A while ago I was walking through the city and I saw a sign on a telephone box saying 'Humans only' I was a little puzzled, but guessed this was either some mad way to stop people taking dogs into phone boxes or had to be tied into a new game or film. It was of course the build up to District 9 one of the oddest and most overhyped films I have ever watched.
District 9 tells the story of an alternate time where aliens have landed twenty years before over South Africa. Their ship is non-functioning and so the aliens come down to Earth and are placed in camps segregated from the human population. The aliens have their own language and advanced technology though they choose to live in the poor shanty town provided for them rather than use this technology to take over the world and/or just get a fair deal for themselves. The film shows how the South African government were moving the creatures to a new facility (more or less a concentration camp) and this was being organised by Wikus van de Merwe (Sharlto Copley) who during his duties to give everyone eviction orders suffers a mishap that leaves him injured, but even more of an asset to the government than they thought. It is then up to Wikus to help the aliens, in particular a father and son who are one of the many aliens he is trying to evict. The film deals with problems of alienation, xenophobia, persecution through a mixture of 'documentary interviews' and 'found footage'.
First up, I have to be brutally honest. I hated this film. Hated every last minute of it. Sure, we can wax on (as Blomkamp in the commentary does) for hours about how it is a clever allegory about the apartheid and to some extent it is. However, unlike George Orwell's Animal Farm that took the Communist Revolution and turned that into an allegory of farm animals seizing control, this film seems to be missing a few points. The creators have also decided to rip off 'fact' documentaries such as Grizzly Man and just attach these rather bizarre 'documentary' and interview footage onto a run of the mill sci-fi action film. If Director Blomkamp had decided to create this as purely a 'found footage' film, which is what it seems to be for the first fifteen minutes, it could have worked, but instead the jump from found footage to documentary interviews to archive footage to filmed footage is simply awful. It doesn't suck me into the story and in fact makes me wonder exactly what everyone is raving about. Once you apply any form of logic to the film you realise just how bad it is. It is established that the aliens have this amazing technology, ray guns and head-blowing missile launching equipment and yet they live their lives as essentially lower than slaves, selling this equipment to the Nigerian gangs (that can only be used by the aliens) for cat food! Why would they do this? Surely they would blow up four or five of the gang and then telling them to give me all the cat food or we'll carry on blowing up heads! Surely?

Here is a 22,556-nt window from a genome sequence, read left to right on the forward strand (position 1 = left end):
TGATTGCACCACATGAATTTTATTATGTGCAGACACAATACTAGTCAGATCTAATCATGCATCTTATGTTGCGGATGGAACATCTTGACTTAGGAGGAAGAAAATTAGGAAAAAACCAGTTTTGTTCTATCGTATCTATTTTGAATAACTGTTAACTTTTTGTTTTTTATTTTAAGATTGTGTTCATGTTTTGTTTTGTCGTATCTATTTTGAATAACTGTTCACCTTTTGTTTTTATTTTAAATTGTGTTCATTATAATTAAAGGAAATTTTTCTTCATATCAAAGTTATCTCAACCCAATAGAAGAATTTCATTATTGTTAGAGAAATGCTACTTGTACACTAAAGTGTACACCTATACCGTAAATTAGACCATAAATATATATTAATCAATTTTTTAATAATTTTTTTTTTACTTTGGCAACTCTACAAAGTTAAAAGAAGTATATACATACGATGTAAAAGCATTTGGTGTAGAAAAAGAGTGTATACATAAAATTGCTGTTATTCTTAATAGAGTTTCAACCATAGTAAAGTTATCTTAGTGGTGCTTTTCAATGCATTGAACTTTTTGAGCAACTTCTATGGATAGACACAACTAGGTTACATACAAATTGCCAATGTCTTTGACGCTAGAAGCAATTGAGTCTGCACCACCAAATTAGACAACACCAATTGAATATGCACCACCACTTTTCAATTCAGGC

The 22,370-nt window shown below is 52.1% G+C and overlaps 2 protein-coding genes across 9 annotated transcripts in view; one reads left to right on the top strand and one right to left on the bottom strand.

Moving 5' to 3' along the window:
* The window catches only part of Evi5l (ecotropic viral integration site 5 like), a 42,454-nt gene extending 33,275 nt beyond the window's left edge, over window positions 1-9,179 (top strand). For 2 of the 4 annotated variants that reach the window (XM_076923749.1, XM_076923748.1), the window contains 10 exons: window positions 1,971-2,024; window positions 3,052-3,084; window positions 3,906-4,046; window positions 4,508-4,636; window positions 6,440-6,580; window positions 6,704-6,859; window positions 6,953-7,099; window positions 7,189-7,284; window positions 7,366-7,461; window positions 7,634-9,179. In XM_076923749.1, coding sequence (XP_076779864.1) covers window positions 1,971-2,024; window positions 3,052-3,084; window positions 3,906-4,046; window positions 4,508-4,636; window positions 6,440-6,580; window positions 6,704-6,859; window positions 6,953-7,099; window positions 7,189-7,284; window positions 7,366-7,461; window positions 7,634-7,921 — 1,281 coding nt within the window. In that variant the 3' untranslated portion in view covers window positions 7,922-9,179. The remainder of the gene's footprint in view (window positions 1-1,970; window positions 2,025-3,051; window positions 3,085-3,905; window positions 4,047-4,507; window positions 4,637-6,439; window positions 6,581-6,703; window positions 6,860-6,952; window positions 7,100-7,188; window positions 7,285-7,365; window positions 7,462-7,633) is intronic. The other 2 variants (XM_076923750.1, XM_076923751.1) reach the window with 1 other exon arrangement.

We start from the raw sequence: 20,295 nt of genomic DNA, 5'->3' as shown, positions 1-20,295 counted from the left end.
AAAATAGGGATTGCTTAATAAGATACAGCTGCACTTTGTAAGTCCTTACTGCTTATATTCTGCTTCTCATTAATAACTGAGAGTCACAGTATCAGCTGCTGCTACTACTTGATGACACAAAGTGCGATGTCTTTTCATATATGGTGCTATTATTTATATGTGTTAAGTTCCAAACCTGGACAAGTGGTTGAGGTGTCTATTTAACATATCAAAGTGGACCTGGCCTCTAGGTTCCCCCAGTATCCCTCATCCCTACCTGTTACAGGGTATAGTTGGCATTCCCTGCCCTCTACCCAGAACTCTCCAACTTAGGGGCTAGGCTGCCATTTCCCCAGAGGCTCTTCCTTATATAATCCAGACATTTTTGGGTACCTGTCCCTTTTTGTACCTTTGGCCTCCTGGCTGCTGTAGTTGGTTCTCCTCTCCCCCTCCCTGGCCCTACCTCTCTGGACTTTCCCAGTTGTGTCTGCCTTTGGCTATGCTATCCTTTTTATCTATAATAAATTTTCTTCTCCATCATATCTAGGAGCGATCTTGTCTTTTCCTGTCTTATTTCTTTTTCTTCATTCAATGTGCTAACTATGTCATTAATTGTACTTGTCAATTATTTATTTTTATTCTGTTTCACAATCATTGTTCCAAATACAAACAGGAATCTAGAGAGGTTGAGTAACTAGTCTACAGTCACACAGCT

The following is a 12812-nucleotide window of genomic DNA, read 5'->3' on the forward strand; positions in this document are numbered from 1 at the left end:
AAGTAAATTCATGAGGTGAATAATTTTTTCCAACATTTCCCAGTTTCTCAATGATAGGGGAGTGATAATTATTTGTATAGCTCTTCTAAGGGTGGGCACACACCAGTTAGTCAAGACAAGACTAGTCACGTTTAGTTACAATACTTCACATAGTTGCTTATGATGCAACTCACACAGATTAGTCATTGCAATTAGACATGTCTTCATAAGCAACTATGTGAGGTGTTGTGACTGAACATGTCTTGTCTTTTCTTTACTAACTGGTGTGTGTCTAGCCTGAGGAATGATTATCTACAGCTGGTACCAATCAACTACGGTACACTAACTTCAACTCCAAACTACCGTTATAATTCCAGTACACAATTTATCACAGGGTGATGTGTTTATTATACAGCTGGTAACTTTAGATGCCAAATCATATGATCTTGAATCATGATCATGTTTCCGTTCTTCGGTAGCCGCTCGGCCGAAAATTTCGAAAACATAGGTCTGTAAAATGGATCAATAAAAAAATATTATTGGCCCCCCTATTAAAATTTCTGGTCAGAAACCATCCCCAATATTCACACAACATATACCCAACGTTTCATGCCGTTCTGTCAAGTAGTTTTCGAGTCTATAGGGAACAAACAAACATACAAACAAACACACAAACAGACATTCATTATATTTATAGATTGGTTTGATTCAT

It is odd, because if I watch the film in sections I actually enjoy it. If I simply watch the first section which explains why the aliens are here and how the people adapted to them, it is good film. If I watch the last twenty minutes in which the film seems to turn into a level of Halo 3 again it is fine, but the mixture of all this together gives me the impression that the creators were throwing every idea they had, without realising that they were adding too many cooks and the broth was getting very spoilt!
Once I finished watching this film, I dreaded watching it again with a commentary or watching deleted scenes or featurettes. I just wanted to put the disk down and never pick it up again. However, on saying that, the extras are pretty good if you would like to know how they did everything. The commentary is good, though I wish Blomkamp had not done it alone or at least enlisted the co-writer Terri Tatchell to bat some of the ideas around with him as listening to him talk on his own seemed a little desperate at times (Having been recorded before the release in the cinema, you get the feeling that he didn't want to say too much, just in case the film flopped). As I say, the documentaries cover every aspect of the film's creation, mostly involving the concept and design and also a bizarre one regarding the improvisation aspects for the film. Finally the extras wrapped up with an innovative interactive map of the District 9 universe and a number of deleted scenes are fairly interesting for those who enjoyed the film, but most of them you can understand why they were cut. The only sad thing, was that the original short the film is based on 'Alive in Joburg' is not included; considering it is only six minutes in length it seems a little odd not to include the genesis of the whole project unless copyright was an issue.
District 9 is possibly one of the most overhyped films I have ever seen. I know many people loved the film and to be honest I should be one of them, but I simply couldn't get around the horrible way the story is told. If they had stuck with a documentary style it could have been amazing, a straight forward sci-fi action it may have had its moments, but the mixture of two makes it a mess and a district that I won't be returning to any time soon.